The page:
Libya’s Muammar Qaddafi, whose dictatorship lasted 42 years, died after being captured by forces led by the Misrata Military Council, the group said.
Details will be announced later today in a news conference in Misrata, the council in the western city said in an e-mailed statement. Its troops led the assault on Qaddafi’s hometown of Sirte and act independently from the interim government, known as the National Transitional Council.
Qaddafi’s death comes as the NTC struggles to unite the factions that challenged his regime after protests in February were put down. The Misrata Military Council issued its comments as NTC officials gave their own statement in the eastern city of Benghazi, their base during the eight-month conflict.
“Qaddafi has been killed at the hand of the revolutionaries,” Abdel Hafiz Ghoga, NTC vice chairman, told reporters. The Misrata Military Council said it “confirmed news that the tyrant died after being captured.”
Libyans waving flags and assault rifles poured into the streets of the capital, Tripoli, and other cities to celebrate the news of Qaddafi’s demise. Men held their children on their shoulders and fighters in camouflage flashed victory signs and fired their weapons into the air, as people formed swirling circles and danced to the new post-Qaddafi national anthem. The images were televised by international broadcasters.
The North Atlantic Treaty Organization, which began an air campaign against Qaddafi forces in March, said its planes struck two loyalist military vehicles that were part of a “larger group” near the Sirte.
“These armed vehicles were conducting military operations and presented a clear threat to civilians,” NATO’s operation spokesman, Colonel Roland Lavoie, said in an e-mailed statement. The strike took place at about 8:30 a.m. local time today, the alliance said.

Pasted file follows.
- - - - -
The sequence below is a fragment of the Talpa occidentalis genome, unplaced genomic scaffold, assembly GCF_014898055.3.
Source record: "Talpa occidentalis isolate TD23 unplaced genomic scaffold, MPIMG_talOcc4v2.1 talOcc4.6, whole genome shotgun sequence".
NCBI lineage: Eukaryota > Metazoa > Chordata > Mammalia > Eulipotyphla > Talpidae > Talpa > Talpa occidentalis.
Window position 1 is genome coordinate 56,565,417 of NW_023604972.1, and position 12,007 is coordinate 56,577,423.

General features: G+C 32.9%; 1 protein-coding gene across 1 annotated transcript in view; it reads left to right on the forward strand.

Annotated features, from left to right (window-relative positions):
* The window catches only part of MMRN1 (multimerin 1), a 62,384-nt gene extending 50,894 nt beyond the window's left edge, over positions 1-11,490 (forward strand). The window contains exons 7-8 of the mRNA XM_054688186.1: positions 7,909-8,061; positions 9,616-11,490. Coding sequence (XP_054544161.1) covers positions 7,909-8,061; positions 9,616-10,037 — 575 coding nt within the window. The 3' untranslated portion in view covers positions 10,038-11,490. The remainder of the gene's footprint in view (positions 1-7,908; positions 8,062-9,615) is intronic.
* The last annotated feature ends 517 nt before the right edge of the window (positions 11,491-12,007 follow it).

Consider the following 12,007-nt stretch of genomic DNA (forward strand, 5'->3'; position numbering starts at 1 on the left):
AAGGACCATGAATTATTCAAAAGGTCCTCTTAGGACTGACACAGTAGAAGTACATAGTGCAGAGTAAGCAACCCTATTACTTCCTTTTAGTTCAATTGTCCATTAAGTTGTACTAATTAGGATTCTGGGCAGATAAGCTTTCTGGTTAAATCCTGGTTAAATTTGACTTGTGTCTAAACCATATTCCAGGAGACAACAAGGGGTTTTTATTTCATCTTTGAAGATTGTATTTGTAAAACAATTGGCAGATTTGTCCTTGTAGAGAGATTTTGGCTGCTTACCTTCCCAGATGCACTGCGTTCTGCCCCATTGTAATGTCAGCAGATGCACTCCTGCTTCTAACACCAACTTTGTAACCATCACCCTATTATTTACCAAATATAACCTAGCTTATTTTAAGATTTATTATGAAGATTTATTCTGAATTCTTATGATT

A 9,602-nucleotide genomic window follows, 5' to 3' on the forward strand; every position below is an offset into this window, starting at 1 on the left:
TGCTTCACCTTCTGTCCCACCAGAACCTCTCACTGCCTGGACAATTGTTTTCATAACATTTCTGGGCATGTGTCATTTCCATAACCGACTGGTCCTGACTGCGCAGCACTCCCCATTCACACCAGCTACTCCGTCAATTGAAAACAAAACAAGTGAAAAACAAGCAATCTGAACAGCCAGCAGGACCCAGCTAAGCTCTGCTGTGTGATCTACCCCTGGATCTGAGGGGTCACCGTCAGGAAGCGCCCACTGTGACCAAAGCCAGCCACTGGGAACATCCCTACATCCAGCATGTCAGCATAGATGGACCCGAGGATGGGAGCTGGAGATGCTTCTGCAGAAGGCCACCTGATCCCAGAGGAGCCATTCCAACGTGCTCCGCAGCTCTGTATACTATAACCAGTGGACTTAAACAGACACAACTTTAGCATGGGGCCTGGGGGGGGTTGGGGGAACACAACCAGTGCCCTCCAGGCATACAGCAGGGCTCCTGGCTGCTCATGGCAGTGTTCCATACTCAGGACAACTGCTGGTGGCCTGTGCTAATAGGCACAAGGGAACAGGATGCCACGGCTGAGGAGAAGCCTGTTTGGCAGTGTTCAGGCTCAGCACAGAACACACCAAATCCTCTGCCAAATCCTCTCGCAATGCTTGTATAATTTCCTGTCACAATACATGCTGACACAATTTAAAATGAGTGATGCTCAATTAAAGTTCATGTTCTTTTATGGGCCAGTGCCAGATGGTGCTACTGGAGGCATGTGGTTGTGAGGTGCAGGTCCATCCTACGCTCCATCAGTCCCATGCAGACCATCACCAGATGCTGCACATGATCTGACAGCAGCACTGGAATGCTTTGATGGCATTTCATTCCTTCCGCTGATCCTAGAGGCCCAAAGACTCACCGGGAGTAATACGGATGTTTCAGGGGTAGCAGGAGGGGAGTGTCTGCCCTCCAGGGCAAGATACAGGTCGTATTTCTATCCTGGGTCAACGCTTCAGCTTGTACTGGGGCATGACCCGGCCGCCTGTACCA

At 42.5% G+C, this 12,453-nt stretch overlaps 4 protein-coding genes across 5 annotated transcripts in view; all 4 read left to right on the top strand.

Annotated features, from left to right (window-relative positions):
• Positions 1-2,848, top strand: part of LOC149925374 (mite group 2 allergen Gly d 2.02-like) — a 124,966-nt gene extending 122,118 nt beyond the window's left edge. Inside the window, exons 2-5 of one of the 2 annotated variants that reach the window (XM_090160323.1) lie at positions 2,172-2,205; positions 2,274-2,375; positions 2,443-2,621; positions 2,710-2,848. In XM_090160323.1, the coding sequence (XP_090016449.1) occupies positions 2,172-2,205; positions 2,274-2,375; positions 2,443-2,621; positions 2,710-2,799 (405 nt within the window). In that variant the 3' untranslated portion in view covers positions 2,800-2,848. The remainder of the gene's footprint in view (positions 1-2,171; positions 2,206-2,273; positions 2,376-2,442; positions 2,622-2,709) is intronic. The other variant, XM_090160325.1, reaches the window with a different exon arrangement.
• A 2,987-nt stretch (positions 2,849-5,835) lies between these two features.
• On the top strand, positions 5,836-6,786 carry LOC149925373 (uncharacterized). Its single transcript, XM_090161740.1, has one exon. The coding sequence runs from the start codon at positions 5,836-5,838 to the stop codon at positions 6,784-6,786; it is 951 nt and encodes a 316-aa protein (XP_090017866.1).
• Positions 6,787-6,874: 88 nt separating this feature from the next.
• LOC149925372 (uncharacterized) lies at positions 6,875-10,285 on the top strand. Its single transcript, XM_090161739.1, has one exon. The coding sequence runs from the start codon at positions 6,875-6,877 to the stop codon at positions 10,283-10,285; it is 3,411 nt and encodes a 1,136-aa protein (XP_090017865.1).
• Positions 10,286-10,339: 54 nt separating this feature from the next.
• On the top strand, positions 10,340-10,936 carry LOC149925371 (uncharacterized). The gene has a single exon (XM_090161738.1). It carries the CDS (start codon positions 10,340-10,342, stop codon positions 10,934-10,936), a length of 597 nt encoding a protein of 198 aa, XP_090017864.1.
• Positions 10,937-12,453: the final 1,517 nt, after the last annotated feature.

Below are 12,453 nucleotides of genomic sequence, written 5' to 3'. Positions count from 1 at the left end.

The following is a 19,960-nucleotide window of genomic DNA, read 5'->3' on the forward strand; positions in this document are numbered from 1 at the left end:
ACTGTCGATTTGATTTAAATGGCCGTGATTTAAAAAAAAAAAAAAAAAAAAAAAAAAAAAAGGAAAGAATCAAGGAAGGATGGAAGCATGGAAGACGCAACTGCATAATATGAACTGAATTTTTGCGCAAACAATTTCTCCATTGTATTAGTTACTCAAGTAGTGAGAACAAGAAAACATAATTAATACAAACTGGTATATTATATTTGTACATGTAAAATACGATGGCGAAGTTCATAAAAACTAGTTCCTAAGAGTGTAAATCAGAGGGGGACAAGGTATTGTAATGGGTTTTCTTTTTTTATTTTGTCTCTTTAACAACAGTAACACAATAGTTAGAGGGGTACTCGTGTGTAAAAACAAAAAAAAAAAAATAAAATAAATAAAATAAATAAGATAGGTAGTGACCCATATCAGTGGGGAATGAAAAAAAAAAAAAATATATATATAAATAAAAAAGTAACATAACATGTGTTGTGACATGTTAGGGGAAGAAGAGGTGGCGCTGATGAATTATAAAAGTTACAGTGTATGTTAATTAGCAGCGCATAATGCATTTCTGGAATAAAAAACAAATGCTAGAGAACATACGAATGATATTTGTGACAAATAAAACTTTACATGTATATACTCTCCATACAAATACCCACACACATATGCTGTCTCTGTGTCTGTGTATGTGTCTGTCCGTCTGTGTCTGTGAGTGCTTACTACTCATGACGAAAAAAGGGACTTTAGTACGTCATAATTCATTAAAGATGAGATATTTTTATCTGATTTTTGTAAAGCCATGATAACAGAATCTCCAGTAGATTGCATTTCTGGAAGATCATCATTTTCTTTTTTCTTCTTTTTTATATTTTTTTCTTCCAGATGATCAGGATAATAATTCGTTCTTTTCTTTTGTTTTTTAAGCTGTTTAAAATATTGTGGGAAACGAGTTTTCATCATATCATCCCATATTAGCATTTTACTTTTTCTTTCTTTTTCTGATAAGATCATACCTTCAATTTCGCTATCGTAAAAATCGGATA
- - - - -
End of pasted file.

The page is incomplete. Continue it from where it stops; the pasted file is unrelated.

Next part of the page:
The former leader had been in hiding since fleeing Tripoli at the end of August, issuing statements that he preferred to die a martyr. His loyalists massed in Sirte, strategically important because of its airport and harbor, and in Bani Walid.
Earlier today, Misratan forces said they had defeated the last of Qaddafi’s loyalists in Sirte, ending weeks of battles that erupted last month after talks on the town’s surrender broke down. The NTC has said that control of Sirte will begin an eight-month countdown to elections for a national council.
The interim government attributed the tenacity of loyalists in Sirte to the presence of senior Qaddafi aides, including one of his sons, Mutassim. The NTC also said another Qaddafi son, his presumed heir Saif al-Islam, was hiding in Bani Walid. Al Jazeera said Mutassim had been arrested today in Sirte.
Libya holds Africa’s largest crude reserves. Oil prices dipped at around noon London time on news of Qaddafi’s capture and injuries, before recovering later. Brent crude was trading 81 cents up at $109.20 a barrel at 1:45 p.m. on London’s ICE Futures Europe exchange.
Libyan oil output, which fell from 1.6 million barrels a day to zero during the uprising, may reach 600,000 barrels a day by the end of the year, according to the International Energy Agency in Paris.